“I’m not young enough to know everything.” –Oscar Wilde
Mickey Manley, the writer I met at the gay marriage benefit, invites me over to watch I Love You Phillip Morris. I arrive a little late and ring the doorbell.
Me: Holy shit, this house is incredible.
He: Do you want the tour?
He: Let’s go downstairs first, and I’ll show you around after the movie.
Me: Your house is seriously gorgeous.
He: Thank you. It was only half of this when I bought it. Everything took eight years.
Me: Seriously? What took so long?
He: Contractor and Designer got in a fight, it went to court, yadda yadda yadda. Half the rooms had one wall made of a plastic sheet.
Me: Were you still living here?
He: On and off. What would you like to drink? I’ve got white wine and vodka.
Me: I told you, I don’t drink hard liquor on school nights.
He: You were drinking at the benefit.
Me: One glass of white wine.
He: You were drinking something else when we met.
Me: Touché. Although in my defense, I had just walked into a window in front of hundreds of people.
He: Fair enough. How do you like the wine?
Me: I’m not a huge fan of white, but this is good.
He: I’m glad you like.
Me: So are we going to watch the movie? What’s it called again?
He: I Love You Phillip Morris. There’s no rush. Let’s talk for a bit.
Me: And what would you like to talk about, Mickey Manley?
He: Tell me about you.
Me: Why do you want to talk about me? I’m really rather dull.
He: I don’t believe that for a second.
Me: Alright, then ask me something.
He: Where did you go to school?
Me: New York.
He: Me too!
Me: What did you study?
He: Are you mocking me?
Me: I wouldn’t dream of it.
He: Well, as you know, I’m a writer now. And director. And DJ.
Me: Now that is something interesting. How did you go from acting to writing to DJing?
He: Well, I have all of these records–thousands. So one day I just decided to go buy some equipment and experiment. And now I collect all of these random records. Which reminds me…
Me: What’s that?
He: This is my rotating art instillation. Every time I have guests over, I have them recreate it.
There are three shelves on the wall. Below it sit a stack of tiny flower paintings and a stack of records.
Me: What do I do?
He: Just arrange the records and paintings as you envision.
Me: Where did you get these?
He: The records are a strange spoken word genre that was popular among women of color in the 1970s.
The album covers range from psychedelic to nature to bare faces.
Me: Is it set to a beat? Like is it rhythmic?
He: It’s spoken word on top of music, but it’s just stories, so it’s not like rapping. But it’s incredible. They wail about everything from rape and social oppression to struggling to put together dinner before their husbands get home and disciplining their children. It’s a whole original medium. Like a lost art.
Me: I wish the world still had context for that kind of expression.
He: These paintings I bought for $3 at an antique store. Can you believe that?
Me: Really? There must be 50 of them. Isn’t it strange how someone can put so much time and effort into something and in the end it counts for so little?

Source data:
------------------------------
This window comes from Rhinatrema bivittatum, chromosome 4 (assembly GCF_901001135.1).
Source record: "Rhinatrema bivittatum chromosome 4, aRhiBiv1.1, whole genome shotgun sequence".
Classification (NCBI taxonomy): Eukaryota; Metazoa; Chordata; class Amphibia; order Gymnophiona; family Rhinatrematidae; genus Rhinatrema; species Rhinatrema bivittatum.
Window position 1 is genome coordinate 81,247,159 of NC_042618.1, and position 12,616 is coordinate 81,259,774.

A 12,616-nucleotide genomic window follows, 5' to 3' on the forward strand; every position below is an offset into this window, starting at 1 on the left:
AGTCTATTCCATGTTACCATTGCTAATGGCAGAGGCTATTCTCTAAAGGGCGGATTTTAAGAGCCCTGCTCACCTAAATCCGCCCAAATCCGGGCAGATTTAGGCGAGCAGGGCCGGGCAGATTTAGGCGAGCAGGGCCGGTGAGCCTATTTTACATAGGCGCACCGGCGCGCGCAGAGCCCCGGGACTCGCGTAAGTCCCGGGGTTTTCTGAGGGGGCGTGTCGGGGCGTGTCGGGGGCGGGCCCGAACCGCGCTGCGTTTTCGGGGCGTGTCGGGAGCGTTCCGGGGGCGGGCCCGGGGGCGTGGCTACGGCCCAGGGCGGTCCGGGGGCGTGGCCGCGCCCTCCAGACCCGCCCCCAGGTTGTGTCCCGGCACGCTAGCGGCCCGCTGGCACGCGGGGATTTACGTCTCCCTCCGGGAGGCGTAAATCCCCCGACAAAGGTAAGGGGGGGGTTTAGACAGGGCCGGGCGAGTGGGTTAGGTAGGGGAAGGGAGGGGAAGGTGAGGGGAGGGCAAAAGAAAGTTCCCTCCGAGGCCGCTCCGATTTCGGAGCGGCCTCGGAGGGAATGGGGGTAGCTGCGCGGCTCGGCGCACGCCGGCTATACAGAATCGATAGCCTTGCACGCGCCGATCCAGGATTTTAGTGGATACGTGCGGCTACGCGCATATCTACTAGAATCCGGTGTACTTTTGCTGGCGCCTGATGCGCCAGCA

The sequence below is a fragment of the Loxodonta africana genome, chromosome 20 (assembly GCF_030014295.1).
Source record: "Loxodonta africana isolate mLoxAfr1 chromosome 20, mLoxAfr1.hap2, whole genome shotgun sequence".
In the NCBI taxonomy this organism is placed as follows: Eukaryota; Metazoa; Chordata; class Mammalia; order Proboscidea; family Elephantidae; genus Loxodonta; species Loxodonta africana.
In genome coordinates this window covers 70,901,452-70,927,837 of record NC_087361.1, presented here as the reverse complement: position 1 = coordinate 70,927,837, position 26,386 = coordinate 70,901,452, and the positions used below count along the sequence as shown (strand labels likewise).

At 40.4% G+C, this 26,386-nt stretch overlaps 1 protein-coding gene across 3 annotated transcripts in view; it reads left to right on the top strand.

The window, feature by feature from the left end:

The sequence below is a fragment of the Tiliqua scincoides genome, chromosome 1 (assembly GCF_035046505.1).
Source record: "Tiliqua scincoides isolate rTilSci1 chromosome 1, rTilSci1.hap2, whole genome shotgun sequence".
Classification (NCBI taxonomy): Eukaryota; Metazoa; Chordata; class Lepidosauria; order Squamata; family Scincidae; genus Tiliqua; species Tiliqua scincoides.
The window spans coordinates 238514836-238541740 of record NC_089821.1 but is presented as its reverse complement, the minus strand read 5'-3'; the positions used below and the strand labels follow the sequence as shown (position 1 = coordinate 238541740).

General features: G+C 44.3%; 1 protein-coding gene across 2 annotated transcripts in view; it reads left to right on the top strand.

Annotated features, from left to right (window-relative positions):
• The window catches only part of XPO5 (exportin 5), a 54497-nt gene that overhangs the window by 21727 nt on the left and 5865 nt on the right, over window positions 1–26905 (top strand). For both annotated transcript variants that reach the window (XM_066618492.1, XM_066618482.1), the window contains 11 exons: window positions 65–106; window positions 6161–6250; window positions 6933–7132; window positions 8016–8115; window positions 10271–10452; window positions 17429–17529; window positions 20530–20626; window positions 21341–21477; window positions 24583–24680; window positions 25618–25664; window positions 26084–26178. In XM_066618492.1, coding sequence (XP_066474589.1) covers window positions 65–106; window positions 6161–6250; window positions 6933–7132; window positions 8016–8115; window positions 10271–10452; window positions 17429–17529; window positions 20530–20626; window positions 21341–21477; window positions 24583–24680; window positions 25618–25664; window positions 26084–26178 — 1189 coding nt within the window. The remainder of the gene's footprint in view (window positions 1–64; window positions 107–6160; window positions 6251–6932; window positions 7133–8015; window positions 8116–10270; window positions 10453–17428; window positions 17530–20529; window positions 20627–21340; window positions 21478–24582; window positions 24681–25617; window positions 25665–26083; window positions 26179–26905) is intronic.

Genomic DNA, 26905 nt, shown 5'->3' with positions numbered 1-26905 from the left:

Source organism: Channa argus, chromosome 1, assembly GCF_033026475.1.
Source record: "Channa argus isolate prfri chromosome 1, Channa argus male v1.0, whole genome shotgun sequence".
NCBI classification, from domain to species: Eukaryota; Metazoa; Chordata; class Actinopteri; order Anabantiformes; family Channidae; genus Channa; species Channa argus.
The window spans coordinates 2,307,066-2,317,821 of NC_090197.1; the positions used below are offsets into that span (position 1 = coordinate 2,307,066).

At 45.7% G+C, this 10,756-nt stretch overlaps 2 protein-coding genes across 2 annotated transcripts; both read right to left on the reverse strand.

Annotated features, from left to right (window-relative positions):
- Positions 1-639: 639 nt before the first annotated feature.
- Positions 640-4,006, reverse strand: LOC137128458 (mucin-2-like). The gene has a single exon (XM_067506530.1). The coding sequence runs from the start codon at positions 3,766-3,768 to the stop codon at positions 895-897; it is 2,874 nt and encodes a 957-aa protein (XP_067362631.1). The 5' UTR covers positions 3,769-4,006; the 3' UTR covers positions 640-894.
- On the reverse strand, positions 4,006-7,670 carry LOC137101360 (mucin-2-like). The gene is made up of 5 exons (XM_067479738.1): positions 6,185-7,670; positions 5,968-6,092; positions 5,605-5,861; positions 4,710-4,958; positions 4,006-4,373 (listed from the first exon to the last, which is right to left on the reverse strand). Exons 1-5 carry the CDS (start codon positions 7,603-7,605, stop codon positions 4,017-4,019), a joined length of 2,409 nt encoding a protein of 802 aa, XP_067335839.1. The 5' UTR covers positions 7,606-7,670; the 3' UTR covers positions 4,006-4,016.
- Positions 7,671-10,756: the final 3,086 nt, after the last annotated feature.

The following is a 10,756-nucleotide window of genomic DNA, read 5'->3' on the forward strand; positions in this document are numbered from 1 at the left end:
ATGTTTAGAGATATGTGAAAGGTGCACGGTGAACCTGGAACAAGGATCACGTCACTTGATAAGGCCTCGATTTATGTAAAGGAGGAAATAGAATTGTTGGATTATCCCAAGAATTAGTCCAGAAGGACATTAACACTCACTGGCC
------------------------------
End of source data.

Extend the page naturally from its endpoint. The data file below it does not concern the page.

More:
Pause. I examine each and every album and painting individually.
He: They’re a little kitschy, but the juxtaposition with the albums is dynamite.
Me: There’s something sentimental about each.
There’s a longer pause. I start to make piles.
He: How are you sorting those?
Me: You’ll see.
He: I’ve never seen someone take such inventory. Usually, my guests just pick the first thing they like and throw it up on the wall.
Me: Should I hurry along?
He: No. By all means, I want to see where this is going.
Another longer pause. It’s been about ten minutes now, and I’ve seen every image at least twice. I grit my teeth and squint, looking at some.
He: I’m trying to figure out what you’re doing.
He sits and ponders, eyes scanning the rows.
He: I suppose I’ll just have to wait until you’ve finished.
Me: Yes, you will.
I put up the middle row first. It’s an African American woman. The picture is sepia except for a red apple, which she holds in front of her. I set two pictures on each side of the album.
Next, I set another album, the cover of which has an old African American woman, on the top shelf, all the way to the right. I set two flower paintings next to it.
He: I honestly have no idea what you’re thinking.
Finally, I agonize over a final painting, but make my selection. I place a third album, this one with a young African American girl on the cover, all the way to the left and place three flower paintings next to it.
Me: What do you think?
He: I like it.
Me: Just like it?
He: It’s the best I’ve ever seen!
Me: Do you get it?
He: I guess so…
Me: No, you don’t. Let me explain. Starting in the middle: this woman offers up an apple like Eve offering Adam the fruit of knowledge. Life is full of knowledge and temptation. Surrounding her, I selected paintings with four different colored backgrounds—life is diversity and a series of seasons.
He: Wow, you really did think this through.
Me: Yes. I did.
I return to my “installation.”
Me: The top row: This woman is tired, but with her exhaustion comes a sense of accomplishment. She has lived. I selected flowers with red backgrounds for this row because we burn through our beauty.